Type 2 diabetes is a life-changing diagnosis, and the amount of time you put in at work each week may significantly increase your risk. Researchers from the University College London discovered the danger in working too many hours and published their study in the journal The Lancet Diabetes and Endocrinology.

It isn’t the accountant who works long hours during tax season or the nurse who has been working overtime that has to worry though; it’s actually the manual laborers or those with “low socioeconomic status jobs.” When researchers examined the data from 222,120 men and women throughout the United States, Europe, Japan, and Australia over a 7.6-year period, they found the exact number of hours per week could pose a danger to their health. At first, researchers thought all people who worked more than 55 hours a week shared the increased risk of type 2 diabetes compared to those who worked just 40 to 45 hours a week with no increased risk.

But when researchers took a closer look at the data, they found those who were working a manual labor job or other low paying, blue collar job, their risk of developing type 2 diabetes increased by 30 percent. The risk remained even after they looked at well-known diabetes risk factors, such as smoking, exercise levels, age, gender, and body mass index. Shift work, meaning those who work nights or rotating shifts also have an increased risk of obesity, which is linked to type 2 diabetes risk.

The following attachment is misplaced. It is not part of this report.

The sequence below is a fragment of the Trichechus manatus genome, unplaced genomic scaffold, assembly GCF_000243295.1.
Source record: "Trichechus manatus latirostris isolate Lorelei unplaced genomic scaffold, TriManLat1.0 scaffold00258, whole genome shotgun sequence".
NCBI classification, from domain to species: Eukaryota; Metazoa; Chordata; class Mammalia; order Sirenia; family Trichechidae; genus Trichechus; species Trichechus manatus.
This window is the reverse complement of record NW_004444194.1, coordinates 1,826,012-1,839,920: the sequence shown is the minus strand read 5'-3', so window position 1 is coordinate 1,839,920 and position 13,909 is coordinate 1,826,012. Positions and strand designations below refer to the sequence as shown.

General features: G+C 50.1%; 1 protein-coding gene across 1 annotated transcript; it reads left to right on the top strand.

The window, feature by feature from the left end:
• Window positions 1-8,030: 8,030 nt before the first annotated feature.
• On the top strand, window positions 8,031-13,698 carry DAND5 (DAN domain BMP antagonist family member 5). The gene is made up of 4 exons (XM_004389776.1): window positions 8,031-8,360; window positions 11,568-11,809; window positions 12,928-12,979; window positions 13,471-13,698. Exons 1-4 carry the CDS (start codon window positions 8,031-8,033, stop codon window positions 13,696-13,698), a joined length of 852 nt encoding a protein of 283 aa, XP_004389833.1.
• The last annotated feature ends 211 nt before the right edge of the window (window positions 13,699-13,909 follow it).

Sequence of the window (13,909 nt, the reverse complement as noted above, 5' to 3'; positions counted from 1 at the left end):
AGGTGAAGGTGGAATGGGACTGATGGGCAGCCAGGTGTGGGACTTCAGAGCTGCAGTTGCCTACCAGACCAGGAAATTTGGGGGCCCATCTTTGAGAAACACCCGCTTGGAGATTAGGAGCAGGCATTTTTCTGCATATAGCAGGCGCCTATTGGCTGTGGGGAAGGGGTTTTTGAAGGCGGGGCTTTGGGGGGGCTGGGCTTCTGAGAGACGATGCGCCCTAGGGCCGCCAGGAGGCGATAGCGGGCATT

Shift workers even have a condition named after them because of the severity of health implications a strange sleep cycle can have on a person, called the “shift work sleep disorder.” People who work obscure hours or a long work week may have less time for exercise, relaxation, and of course, the needed seven to nine hours of sleep a night. According to the National Sleep Foundation, a shift work disorder causes excessive sleepiness, insomnia, unrefreshing sleep, difficulty concentrating during waking hours, lack of energy, irritability, depression, and difficulty maintaining personal relationships.

"Although working long hours is unlikely to increase diabetes risk in everyone, health professionals should be aware that it is associated with a significantly increased risk in people doing low socioeconomic status jobs," the study’s coauthor Mika Kivimaki professor of epidemiology at University College London in England said in a press release.

Working long hours isn’t new to a lot of blue collar workers because they need to provide for their family on a lower budget. By implementing a healthy sleep schedule into their already busy schedule, they’ll have more energy to accomplish more throughout the day such as exercise, which then stimulates a healthy diet.

Diet maintenance is key to lowering the risk of type 2 diabetes, so when one good habit leads to another it’ll allow the overworked person to stop their health from slowing them down. Try sticking to the same bedtime and wakeup time, even on the weekends, and try to implement a relaxing bedtime ritual, such as a hot shower or yoga session. It’s also important to have a quiet, comfortable, and dark room to induce some zzz’s and get health back on track.

Source: Kivimäk M. The Lancet Diabetes & Endocrinology. 2014.